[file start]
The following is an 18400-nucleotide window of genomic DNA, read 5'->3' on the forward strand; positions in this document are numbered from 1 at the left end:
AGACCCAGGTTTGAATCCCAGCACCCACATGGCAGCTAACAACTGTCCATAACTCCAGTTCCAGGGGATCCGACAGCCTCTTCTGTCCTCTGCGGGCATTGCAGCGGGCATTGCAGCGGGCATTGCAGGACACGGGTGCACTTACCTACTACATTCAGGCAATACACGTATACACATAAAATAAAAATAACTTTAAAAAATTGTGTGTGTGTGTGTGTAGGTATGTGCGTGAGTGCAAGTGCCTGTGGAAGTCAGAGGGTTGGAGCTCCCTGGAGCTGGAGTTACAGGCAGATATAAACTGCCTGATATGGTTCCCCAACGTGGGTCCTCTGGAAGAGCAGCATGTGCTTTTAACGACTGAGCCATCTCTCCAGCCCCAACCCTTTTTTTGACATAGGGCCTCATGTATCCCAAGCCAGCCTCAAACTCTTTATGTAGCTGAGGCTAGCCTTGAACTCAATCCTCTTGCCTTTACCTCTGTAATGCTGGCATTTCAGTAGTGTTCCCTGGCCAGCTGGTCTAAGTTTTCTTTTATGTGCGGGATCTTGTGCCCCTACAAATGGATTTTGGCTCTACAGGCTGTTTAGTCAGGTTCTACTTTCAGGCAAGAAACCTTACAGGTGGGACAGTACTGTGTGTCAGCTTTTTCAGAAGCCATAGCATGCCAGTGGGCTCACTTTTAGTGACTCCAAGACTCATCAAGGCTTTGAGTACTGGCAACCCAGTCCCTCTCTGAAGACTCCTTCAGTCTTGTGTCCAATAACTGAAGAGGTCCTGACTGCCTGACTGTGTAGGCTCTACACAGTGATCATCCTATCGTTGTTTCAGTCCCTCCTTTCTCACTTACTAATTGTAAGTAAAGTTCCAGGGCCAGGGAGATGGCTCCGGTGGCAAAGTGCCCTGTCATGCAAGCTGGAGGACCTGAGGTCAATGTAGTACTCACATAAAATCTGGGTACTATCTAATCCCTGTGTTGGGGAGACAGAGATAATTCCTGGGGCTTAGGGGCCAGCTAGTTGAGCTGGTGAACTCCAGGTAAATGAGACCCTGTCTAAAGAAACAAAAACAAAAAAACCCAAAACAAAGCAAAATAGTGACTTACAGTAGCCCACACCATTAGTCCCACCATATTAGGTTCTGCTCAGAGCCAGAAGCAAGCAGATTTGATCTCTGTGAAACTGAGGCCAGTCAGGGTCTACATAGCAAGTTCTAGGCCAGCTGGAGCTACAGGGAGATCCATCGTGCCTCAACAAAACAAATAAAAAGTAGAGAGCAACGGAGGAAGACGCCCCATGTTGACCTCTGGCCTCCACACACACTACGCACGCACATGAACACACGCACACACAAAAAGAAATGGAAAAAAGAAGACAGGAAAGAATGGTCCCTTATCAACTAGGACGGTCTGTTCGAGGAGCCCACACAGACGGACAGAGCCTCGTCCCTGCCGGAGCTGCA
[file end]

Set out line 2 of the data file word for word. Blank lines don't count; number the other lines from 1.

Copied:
AGACCCAGGTTTGAATCCCAGCACCCACATGGCAGCTAACAACTGTCCATAACTCCAGTTCCAGGGGATCCGACAGCCTCTTCTGTCCTCTGCGGGCATTGCAGCGGGCATTGCAGCGGGCATTGCAGGACACGGGTGCACTTACCTACTACATTCAGGCAATACACGTATACACATAAAATAAAAATAACTTTAAAAAATTGTGTGTGTGTGTGTGTAGGTATGTGCGTGAGTGCAAGTGCCTGTGGAAGTCAGAGGGTTGGAGCTCCCTGGAGCTGGAGTTACAGGCAGATATAAACTGCCTGATATGGTTCCCCAACGTGGGTCCTCTGGAAGAGCAGCATGTGCTTTTAACGACTGAGCCATCTCTCCAGCCCCAACCCTTTTTTTGACATAGGGCCTCATGTATCCCAAGCCAGCCTCAAACTCTTTATGTAGCTGAGGCTAGCCTTGAACTCAATCCTCTTGCCTTTACCTCTGTAATGCTGGCATTTCAGTAGTGTTCCCTGGCCAGCTGGTCTAAGTTTTCTTTTATGTGCGGGATCTTGTGCCCCTACAAATGGATTTTGGCTCTACAGGCTGTTTAGTCAGGTTCTACTTTCAGGCAAGAAACCTTACAGGTGGGACAGTACTGTGTGTCAGCTTTTTCAGAAGCCATAGCATGCCAGTGGGCTCACTTTTAGTGACTCCAAGACTCATCAAGGCTTTGAGTACTGGCAACCCAGTCCCTCTCTGAAGACTCCTTCAGTCTTGTGTCCAATAACTGAAGAGGTCCTGACTGCCTGACTGTGTAGGCTCTACACAGTGATCATCCTATCGTTGTTTCAGTCCCTCCTTTCTCACTTACTAATTGTAAGTAAAGTTCCAGGGCCAGGGAGATGGCTCCGGTGGCAAAGTGCCCTGTCATGCAAGCTGGAGGACCTGAGGTCAATGTAGTACTCACATAAAATCTGGGTACTATCTAATCCCTGTGTTGGGGAGACAGAGATAATTCCTGGGGCTTAGGGGCCAGCTAGTTGAGCTGGTGAACTCCAGGTAAATGAGACCCTGTCTAAAGAAACAAAAACAAAAAAACCCAAAACAAAGCAAAATAGTGACTTACAGTAGCCCACACCATTAGTCCCACCATATTAGGTTCTGCTCAGAGCCAGAAGCAAGCAGATTTGATCTCTGTGAAACTGAGGCCAGTCAGGGTCTACATAGCAAGTTCTAGGCCAGCTGGAGCTACAGGGAGATCCATCGTGCCTCAACAAAACAAATAAAAAGTAGAGAGCAACGGAGGAAGACGCCCCATGTTGACCTCTGGCCTCCACACACACTACGCACGCACATGAACACACGCACACACAAAAAGAAATGGAAAAAAGAAGACAGGAAAGAATGGTCCCTTATCAACTAGGACGGTCTGTTCGAGGAGCCCACACAGACGGACAGAGCCTCGTCCCTGCCGGAGCTGCA